That’s in addition to more than $500 million in one-time cash split between universities, two-year colleges and technical schools for general maintenance and renovations.
“You could almost call it an education budget, there were so many things we did for education this year,” Senate Finance Chairman Hugh Leatherman, R-Florence, said. “This budget will continue to move our state forward.”
As for state employee raises, the budget negotiators split the difference between the House and Senate versions. The House plan passed earlier this month provided a 3 percent cost-of-living raise across all state agencies, while the Senate proposal provided 2 percent. So they agreed to spend $60 million on a 2½ percent raise for all employees.
State law enforcement agencies, which are struggling to keep officers and fill vacancies, will receive millions more for bigger pay increases aimed at boosting their ranks.
Senators agreed to spend up to $23.25 million to buy 23 acres on James Island that has operated as a Catholic convent for decades. The House added that spending earlier this month after lawmakers learned about the opportunity to buy the waterfront property and preserve it for generations to come.
The plan also spends $200 million to pay for improvements at the Port of Charleston, as a first of a multi-phase funding effort.
In February, the state Senate approved a proposal to borrow $550 million toward the project in North Charleston. But that idea went nowhere in the House, after it became clear the state’s economy was far rosier than anticipated.
“We paid cash on the port rather than use a bond bill,” Smith said. “Fortunately, our revenues allowed us to make an investment in the port, which is the economic engine of the state.”
Clemson schedules vegetable field day
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Lowcountry growers can learn the newest ideas and recommendations for successfully growing vegetables during the 2021 Field Day at Clemson Coastal Research and Education Center (REC) slated for June 17. The field day will be held at the at the Coastal REC, 2865 Savannah Highway, Charleston, SC 29414 and highlights research conducted by Clemson investigators and scientists with the United States Department of Agriculture Agricultural Research Service (USDA-ARS). There is no charge to attend this field day, but space is limited. For res...
Lowcountry growers can learn the newest ideas and recommendations for successfully growing vegetables during the 2021 Field Day at Clemson Coastal Research and Education Center (REC) slated for June 17.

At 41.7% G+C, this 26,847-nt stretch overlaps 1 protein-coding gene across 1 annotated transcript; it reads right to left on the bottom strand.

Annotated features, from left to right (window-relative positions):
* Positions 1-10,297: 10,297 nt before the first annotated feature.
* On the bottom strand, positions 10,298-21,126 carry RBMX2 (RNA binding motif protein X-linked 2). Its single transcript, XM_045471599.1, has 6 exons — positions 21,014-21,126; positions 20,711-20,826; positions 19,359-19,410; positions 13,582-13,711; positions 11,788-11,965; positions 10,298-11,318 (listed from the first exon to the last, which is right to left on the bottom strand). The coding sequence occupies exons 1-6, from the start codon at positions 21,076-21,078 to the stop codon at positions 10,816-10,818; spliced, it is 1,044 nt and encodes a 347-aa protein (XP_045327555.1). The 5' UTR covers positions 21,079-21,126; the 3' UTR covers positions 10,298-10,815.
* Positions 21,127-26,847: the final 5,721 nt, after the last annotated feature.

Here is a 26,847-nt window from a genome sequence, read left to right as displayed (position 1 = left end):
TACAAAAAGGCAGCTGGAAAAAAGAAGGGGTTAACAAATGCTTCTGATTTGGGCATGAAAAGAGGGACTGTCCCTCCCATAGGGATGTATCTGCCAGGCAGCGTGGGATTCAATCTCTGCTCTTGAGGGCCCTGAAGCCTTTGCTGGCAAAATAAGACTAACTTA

The field day will be held at the at the Coastal REC, 2865 Savannah Highway, Charleston, SC 29414 and highlights research conducted by Clemson investigators and scientists with the United States Department of Agriculture Agricultural Research Service (USDA-ARS). There is no charge to attend this field day, but space is limited. For reservations, email Michelle Crosby at [email protected] or obtain tickets at eventbrite.com/e/2021-coastal-research-and-education-center-field-day-tickets-156113881823.
The day kicks off with registration at 8:30 a.m. Following registration, guests will board trailers to ride to field presentations at 9 a.m. This event is scheduled to end at 12 p.m. Continuing certification credits for pesticide applicator recertification will be offered.
Field presentations include a discussion by Tony Keinath, research and Cooperative Extension Service vegetable pathologist, on how planting date and fungicides can improve management of downy mildew on cucumber. Keinath also will explain how newly released seedless watermelon cultivars differ in susceptibility to Fusarium wilt and how cultivars of beet greens differ in susceptibility to Phoma and Cercospora leaf spots.
Other presentations include one by Sean Toporek, graduate research assistant, addressing grafting on cantaloupe to control downy mildew. Brain Ward, organic vegetable specialist, will give an update on watermelon grafting and discuss current trends in industrial hemp; and Patrick Wechter, USDA-ARS research plant pathologist, will talk about graft incompatibility in muskmelon using “Carolina Strongback” rootstock.